The WellSpan Sechler Family Cancer Center (SFCC) and the Lebanon Valley Family YMCA joined forces to get the word out about the increased risk for cancer due to obesity. It may be surprising to learn that aside from not smoking, maintaining a healthy body weight is the single most important lifestyle factor to reduce the risk of at least eleven types of cancer, including post-menopausal breast cancer, according to the American Institute for Cancer Research.
The AICR estimates that almost 133,000 U.S. cancer cases per year are linked to being overweight or obese, and yet approximately 70% of Americans are overweight or obese. Furthermore, only about half of Americans are even aware that there is an increased risk for cancer due to obesity. More startling figures from the Centers for Disease Control and Prevention (CDC) Report from October 2017 state that more than 630,000 people in the United States have a cancer diagnosis associated with obesity with 55% cancer in women and 24% cancer in men being obesity-related.
When reviewing the community needs for Lebanon County, the SFCC Cancer Committee members determined that health education and outreach in our community needs to address information about the risk obesity poses for cancer. According to the Institute for Health Metrics and Evaluation at healthdata.org, Lebanon County has a higher incidence of obesity than the rest of the state of Pennsylvania as well as the national rate in the United States.
As of 2011, Lebanon County women had an obesity rate of 39.5% compared to the state and national rates of 37.6% and 36.1%, respectively. And alarmingly, the Pennsylvania Department of Health reports that the obesity epidemic continues to grow even in our child population. This trend will continue to contribute to new cases of cancer diagnosed in our community.
In order to promote awareness and healthy lifestyle, nutrition and exercise habits in the community, the WellSpan SFCC staff got to work to address this community need. On October 19th, 2017, board certified specialist in oncology nutrition registered dietitian Susan Gilbert, RD, CSO, LDN, and oncology certified nurse and certified breast care nurse and nurse navigator Vicki Fern, OCN, CBCN, provided an interactive educational community program on “Obesity and Cancer Risk: Prevention Through Healthy Lifestyle and Nutrition” in conjunction with Michelle Remlinger, Healthy Living and Group Exercise Coordinator at the YMCA. Four participants attended, were weighed and had their BMIs calculated and interpreted, and learned about the increased risk that obesity poses for cancer. 100% of participants fell into the obese BMI category.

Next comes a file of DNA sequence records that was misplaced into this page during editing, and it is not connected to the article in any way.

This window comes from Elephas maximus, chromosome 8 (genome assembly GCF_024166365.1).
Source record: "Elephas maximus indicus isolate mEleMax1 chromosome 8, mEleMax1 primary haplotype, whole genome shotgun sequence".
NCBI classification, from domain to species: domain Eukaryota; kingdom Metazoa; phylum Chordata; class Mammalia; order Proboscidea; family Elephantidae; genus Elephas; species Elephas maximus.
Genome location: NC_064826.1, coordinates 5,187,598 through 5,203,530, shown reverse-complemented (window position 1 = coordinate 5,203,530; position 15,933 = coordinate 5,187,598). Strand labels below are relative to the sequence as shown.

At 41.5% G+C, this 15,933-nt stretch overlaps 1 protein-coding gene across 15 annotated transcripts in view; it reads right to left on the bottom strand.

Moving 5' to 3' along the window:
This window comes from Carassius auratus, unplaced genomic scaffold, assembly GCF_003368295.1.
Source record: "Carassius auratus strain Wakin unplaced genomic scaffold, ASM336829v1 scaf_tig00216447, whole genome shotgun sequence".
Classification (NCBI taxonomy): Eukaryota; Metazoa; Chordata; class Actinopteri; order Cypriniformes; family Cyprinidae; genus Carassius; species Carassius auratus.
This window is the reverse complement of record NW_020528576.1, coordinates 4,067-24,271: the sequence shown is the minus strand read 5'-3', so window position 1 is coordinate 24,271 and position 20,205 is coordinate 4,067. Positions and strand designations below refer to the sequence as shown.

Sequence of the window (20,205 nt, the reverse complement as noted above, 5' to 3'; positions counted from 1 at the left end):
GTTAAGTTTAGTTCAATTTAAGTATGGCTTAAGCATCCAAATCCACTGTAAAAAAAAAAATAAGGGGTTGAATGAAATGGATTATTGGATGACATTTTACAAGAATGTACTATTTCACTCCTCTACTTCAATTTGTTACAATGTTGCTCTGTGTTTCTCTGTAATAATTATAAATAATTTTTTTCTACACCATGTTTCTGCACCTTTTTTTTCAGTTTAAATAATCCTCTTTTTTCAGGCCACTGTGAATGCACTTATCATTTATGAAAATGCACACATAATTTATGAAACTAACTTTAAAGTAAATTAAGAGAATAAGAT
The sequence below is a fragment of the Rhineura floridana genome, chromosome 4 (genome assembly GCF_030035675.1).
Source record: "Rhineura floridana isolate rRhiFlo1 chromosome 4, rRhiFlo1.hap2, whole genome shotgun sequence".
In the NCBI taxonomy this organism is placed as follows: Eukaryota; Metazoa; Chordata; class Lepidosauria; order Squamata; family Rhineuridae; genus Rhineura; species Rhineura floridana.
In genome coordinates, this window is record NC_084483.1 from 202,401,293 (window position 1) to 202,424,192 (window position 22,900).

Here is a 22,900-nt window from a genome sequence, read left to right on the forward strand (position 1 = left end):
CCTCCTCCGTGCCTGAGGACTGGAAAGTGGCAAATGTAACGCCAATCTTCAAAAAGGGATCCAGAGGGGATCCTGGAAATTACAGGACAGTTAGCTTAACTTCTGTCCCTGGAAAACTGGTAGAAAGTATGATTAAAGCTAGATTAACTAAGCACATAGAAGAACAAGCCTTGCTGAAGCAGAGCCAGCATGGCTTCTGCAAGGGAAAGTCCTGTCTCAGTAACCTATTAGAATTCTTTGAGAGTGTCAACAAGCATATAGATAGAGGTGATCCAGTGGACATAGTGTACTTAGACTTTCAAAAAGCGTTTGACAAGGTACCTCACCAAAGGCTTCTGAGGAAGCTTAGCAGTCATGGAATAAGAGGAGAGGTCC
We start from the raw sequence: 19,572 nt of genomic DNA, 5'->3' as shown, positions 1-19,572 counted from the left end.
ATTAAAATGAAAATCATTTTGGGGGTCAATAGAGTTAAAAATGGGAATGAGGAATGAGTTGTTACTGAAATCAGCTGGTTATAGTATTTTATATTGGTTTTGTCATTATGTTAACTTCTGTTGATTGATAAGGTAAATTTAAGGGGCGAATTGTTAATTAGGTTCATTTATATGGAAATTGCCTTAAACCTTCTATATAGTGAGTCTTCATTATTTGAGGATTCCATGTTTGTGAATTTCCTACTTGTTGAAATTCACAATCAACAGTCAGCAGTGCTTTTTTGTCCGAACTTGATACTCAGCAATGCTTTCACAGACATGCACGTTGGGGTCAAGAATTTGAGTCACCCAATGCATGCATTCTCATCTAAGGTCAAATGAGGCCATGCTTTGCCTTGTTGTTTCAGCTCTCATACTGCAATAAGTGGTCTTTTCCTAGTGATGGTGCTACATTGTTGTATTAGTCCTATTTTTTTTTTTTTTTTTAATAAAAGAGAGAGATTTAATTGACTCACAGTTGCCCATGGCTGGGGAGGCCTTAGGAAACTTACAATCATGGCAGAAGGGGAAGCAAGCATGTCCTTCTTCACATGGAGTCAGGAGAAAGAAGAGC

Participants took a pre- and post-program test to assess their knowledge base about obesity and cancer risk including healthy lifestyle, nutrition and exercise interventions. Scores vastly improved from an average of 59.4% on the pre-test to 94.4% after participating in the program. The program included an interactive PowerPoint presentation on the current research regarding obesity and cancer risk, mechanisms linking obesity to cancer, and ways to incorporate healthy eating and exercise habits in everyday life to decrease this risk. Participants were highly engaged and asked many questions to help them decrease their risk for obesity-related cancer, including post-menopausal breast cancer.
To further demonstrate ways to make lifestyle and nutrition changes, oncology dietitian Susan Gilbert brought recipes from the AICR website for participants to taste. All recipes met the AICR guidelines for cancer prevention including plant-based foods, at least half of grains coming from whole grains, <10% added sugars, using healthy fats and limiting sodium and total calories to meet standard adult guidelines. The recipes sampled by participants included Watermelon-Cucumber-Mint Infused Water, Southwestern Bean Salad, and Easy Baked Apples with Walnuts and Raisins. Participants learned that eating healthy can also taste good!
Michelle Remlinger also addressed simple lifestyle ways to meet the recommendations for exercise goals of at least 30 minutes of moderate exercise per day. She explained that exercise may help to decrease the risk of cancer by promoting a healthy weight and regulating blood levels of hormones that contribute to cancer risk, including post-menopausal breast cancer in women.
All (100%) participants have continued efforts to improve their healthy lifestyle by continuing exercise programs at the YMCA and verbalized the intention to incorporate healthy recipes and eating habits in their day to day life.
Efforts to educate the community about obesity and cancer risk, including post-menopausal breast cancer, have been ongoing. The SFCC staff have provided additional programs to the community throughout this past year. Programs on healthy lifestyle and nutrition included additional programs such as “Does Sugar Feed Cancer? And Other Breast Cancer Survivorship Myths” with the SFCC breast cancer support on July 19, 2017, “Prevention of Cancer Through Healthy Lifestyle and Nutrition” to the Lebanon TOPS program on August 8, 2017, “Obesity and Cancer Risk: Prevention Through Healthy Lifestyle and Nutrition” to the WellSpan Good Samaritan Hospital Residents on September 27, 2017 and the Pink Complete at the YMCA program on “Prevention of Recurrence of Breast Cancer Through Healthy Lifestyle and Nutrition.”
The staff at the SFCC are passionate about educating the community on ways to decrease risk of cancer, specifically post-menopausal breast cancer, and will continue to offer community programming to improve the health of our community.
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